Thanks to the OP for raising this interesting topic.


  1. I'm the OP

    In our firm we inform the clients that it is not yet clear what will happen with currently pending applications, legislation is still under development.

    I am strongly in favour of a unitary patent, so hope it will be possible.

    Yet, on the other hand, the present body of patent law gives certain rights, and before grant certain options to obtain rights, to an applicant, thereby striking a balance between applicants and third parties that appeared fair to the legislator.

    Expanding the options for the applicant changes this balance, to the detriment of third parties.

    Patent law is not primarily about giving to applicants, but about establishing a fair balance for the optimal benefit of society as a whole.

    Somehow my gut feeling says it is unfair to change this balance halfway through the process.

    Applicants who filed under EPC 1973 stay under EPC 1973.

    In short: I would like to see the unitary patent ASAP, for as many applications as possible, but feel uncomfortable with aspects of legal certainty for retro-application of unitary protection to existing patent applications.

  2. Clearly, legal uncertainty is a problem for applicants.

    You don't want to be in a position, where 5 years down the line, the UPC or perhaps more likely the Court of Justice of the EU, tells you sorry unitary effect was never available for your application, and why were you so foolish to apply for it.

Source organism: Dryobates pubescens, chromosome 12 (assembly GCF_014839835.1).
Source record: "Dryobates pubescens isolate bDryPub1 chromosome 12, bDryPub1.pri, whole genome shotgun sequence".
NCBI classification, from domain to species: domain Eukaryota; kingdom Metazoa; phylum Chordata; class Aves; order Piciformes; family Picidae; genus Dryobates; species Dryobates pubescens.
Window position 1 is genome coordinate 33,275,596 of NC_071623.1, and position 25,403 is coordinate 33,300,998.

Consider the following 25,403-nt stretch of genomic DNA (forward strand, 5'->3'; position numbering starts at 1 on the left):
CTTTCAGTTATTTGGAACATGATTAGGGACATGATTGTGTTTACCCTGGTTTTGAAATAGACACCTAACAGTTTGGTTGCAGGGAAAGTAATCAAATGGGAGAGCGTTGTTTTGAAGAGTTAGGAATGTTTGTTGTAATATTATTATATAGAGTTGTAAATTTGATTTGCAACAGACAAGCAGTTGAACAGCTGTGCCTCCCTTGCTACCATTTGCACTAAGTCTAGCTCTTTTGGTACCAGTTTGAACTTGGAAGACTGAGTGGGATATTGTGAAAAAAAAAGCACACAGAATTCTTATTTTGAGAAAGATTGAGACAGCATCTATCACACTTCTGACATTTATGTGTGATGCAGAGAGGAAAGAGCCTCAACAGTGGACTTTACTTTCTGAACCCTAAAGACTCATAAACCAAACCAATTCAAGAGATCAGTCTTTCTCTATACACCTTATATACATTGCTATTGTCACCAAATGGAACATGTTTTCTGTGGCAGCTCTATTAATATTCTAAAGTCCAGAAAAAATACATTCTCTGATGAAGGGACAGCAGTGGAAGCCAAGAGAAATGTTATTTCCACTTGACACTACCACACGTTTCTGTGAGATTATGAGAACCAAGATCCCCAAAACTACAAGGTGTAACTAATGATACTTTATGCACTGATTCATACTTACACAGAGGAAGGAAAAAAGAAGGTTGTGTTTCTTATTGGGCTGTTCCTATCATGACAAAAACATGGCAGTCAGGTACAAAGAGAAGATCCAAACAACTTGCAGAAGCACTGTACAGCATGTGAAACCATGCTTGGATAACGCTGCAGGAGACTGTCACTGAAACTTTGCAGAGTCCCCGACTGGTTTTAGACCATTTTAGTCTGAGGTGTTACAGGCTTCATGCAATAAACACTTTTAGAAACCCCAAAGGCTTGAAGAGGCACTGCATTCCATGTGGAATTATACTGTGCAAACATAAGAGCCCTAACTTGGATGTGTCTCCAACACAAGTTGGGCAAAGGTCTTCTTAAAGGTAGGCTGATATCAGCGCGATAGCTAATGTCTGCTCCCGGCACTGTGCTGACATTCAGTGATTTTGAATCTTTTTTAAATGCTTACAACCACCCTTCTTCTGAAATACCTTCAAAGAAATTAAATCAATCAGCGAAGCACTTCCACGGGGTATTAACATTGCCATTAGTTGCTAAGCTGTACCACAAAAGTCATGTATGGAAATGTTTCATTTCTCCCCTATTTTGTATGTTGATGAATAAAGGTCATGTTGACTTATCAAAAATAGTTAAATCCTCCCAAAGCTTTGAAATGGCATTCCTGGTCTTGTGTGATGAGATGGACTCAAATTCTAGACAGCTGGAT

Personally, I feel less comfortable with the Malta problem, than with the changing courts problem. To deal with the former we have to trust that judges will do the necessary interpreting the way I think they should .

    1. And what with withdrawn designations? Can they be revived via UP

      And different claims for different countries due to national prior rights? Which claims are valid for the UP?

      Or different applicants for different countries due to ownership issues? Can somebody then use UP to get protection in countries where another party is entitled to protection?

      UP could in all these cases give currently pending applications protection for something that was irrevocably lost during prosecution.

      Interesting side issue: What with national prior rights: total loss of UP? or UP even in the country with the national prior right?

      The more I think about it, the more problems I see with giving UP to current applications.

  3. Sigh, you're quite right that there is quite a list of issues which need to be settled. Nevertheless, the fact that there are open questions does not mean that the UP is going away.

    I really appreciate that you voice your concerns though; the more these items are discussed in advance the less surprises there will be. I'll share my view on some of the items on your list in later post.

  4. Concerning invalidly broad claims, there is also the limitation possibility to rectify that issue at present so I would not consider that as a major problem for applying the unitary patent court for pre-pending and pre-granted EP cases.